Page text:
WASHINGTON Pundits assessing the U.S. Department of Agriculture's newly downbeat food inflation forecast were conjecturing Thursday that price-conscious restaurants may represent greater value for consumers than would grocers that are less willing or able to absorb still-rising commodity costs.
The USDA on Wednesday warned that food prices would rise 5 percent to 6 percent this year, the biggest annual jump in 20 years and up from the annual range of 4.5 percent to 5.5 percent that the agency had forecast just last month. Recent rises in produce and especially meat provoked the revision, USDA economists said, warning that those trends would continue next year.
Food prices are expected to increase 4 percent to 5 percent for 2009, driven by poultry and red meat. However, for all of this year, the USDA said, eggs would be up 14 percent, fats and oils would increase 13.5 percent and cereals and baked goods would rise 9.5 percent, though prices for meat, poultry and fish would grow only 3 percent.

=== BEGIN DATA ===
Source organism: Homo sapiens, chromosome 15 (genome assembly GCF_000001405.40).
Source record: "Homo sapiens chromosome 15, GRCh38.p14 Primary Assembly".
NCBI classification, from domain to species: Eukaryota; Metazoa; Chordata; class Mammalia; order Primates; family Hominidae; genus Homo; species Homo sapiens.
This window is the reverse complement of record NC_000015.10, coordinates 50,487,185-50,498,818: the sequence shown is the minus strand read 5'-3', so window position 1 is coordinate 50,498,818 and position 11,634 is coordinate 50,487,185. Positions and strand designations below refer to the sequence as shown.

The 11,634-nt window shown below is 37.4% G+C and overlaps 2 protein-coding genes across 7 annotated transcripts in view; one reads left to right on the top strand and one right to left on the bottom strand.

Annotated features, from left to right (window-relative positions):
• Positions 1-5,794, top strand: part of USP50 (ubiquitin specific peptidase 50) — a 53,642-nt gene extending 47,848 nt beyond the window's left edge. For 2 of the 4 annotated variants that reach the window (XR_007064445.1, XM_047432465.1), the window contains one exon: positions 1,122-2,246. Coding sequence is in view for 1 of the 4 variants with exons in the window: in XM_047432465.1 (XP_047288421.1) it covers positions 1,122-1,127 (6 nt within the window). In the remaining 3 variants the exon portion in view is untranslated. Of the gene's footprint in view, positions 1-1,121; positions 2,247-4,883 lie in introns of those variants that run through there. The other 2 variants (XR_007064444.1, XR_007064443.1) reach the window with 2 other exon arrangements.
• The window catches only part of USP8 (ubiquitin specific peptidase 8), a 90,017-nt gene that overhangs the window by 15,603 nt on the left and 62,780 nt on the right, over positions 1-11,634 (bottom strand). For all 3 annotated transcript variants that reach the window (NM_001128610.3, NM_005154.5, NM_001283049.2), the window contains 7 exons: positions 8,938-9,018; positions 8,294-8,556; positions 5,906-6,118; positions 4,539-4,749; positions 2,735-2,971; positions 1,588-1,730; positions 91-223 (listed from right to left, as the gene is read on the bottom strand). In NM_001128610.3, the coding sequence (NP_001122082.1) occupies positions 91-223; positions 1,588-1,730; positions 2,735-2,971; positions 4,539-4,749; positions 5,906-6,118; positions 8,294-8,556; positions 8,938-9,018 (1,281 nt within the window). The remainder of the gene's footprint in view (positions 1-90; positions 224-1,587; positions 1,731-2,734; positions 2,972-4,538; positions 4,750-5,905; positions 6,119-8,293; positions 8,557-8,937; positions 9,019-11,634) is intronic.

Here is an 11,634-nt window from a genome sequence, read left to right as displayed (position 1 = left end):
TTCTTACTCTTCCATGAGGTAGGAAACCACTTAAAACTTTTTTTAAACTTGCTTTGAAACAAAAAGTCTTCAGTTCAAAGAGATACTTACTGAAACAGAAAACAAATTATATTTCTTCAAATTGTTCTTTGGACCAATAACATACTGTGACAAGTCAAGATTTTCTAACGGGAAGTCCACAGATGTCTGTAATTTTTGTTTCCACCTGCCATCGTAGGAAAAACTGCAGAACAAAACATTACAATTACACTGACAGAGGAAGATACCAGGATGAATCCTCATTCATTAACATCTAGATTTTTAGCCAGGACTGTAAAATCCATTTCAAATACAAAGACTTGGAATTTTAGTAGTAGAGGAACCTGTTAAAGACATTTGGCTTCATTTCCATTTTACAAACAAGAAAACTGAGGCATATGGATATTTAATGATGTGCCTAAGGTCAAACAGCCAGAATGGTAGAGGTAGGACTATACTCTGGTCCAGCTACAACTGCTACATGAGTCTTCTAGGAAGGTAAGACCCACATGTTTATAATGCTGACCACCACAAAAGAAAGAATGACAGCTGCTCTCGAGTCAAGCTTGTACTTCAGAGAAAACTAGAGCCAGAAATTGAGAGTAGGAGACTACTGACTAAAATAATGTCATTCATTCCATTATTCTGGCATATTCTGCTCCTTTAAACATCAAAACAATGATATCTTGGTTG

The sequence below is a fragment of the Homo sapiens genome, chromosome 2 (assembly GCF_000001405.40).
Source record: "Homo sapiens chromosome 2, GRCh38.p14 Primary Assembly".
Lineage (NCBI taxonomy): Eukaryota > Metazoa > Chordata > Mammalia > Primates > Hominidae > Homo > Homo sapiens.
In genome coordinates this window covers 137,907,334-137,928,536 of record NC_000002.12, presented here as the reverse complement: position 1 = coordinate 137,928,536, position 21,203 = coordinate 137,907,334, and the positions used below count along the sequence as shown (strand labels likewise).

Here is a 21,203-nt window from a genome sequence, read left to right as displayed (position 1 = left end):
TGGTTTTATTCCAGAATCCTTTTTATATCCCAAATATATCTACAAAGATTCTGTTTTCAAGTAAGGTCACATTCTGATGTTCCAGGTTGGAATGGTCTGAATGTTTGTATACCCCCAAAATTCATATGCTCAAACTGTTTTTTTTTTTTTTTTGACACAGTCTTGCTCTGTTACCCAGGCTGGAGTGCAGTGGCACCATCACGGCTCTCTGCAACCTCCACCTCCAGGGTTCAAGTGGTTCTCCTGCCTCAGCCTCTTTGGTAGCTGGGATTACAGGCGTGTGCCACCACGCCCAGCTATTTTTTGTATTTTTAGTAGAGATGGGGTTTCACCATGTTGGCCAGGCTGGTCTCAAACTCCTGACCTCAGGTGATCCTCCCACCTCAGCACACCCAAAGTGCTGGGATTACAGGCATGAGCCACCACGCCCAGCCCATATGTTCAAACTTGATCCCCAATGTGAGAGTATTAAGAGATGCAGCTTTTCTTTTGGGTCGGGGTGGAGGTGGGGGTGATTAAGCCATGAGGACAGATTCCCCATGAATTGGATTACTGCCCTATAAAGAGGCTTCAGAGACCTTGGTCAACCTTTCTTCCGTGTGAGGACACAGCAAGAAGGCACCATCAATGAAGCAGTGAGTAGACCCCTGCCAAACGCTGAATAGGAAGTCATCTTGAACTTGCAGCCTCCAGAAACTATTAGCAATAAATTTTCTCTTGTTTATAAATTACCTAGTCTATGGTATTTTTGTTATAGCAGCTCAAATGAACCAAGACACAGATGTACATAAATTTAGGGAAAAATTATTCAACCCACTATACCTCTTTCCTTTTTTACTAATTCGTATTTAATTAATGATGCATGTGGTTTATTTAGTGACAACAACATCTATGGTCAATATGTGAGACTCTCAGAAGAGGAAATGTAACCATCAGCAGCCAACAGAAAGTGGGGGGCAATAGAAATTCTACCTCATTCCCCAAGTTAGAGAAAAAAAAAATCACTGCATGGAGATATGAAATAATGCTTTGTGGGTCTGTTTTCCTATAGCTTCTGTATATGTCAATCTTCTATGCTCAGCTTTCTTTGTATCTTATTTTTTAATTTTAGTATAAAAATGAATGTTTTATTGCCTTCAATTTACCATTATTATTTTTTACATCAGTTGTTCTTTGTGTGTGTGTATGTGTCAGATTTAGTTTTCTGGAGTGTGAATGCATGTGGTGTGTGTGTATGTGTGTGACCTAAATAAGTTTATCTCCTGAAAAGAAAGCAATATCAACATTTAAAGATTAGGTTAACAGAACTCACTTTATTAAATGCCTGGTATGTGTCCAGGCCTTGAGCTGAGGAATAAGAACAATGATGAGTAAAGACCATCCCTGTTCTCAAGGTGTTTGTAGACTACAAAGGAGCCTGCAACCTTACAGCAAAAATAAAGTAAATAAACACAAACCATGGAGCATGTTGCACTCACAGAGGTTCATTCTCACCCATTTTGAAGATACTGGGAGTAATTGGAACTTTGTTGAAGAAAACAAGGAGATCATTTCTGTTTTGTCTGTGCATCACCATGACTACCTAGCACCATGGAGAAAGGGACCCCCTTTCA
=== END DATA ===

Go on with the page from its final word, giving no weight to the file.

One day after the revised forecast, the public-radio business program "Marketplace" focused on the USDA's expectations for a doubling of meat inflation next year, and reporter John Dimsdale concluded: "One way to escape some of the inflation at the grocery store is to head for a restaurant. Analysts say restaurants aren't passing on all their raw material costs, to keep their customers coming. Don't feel like cooking tonight? By all means, go out."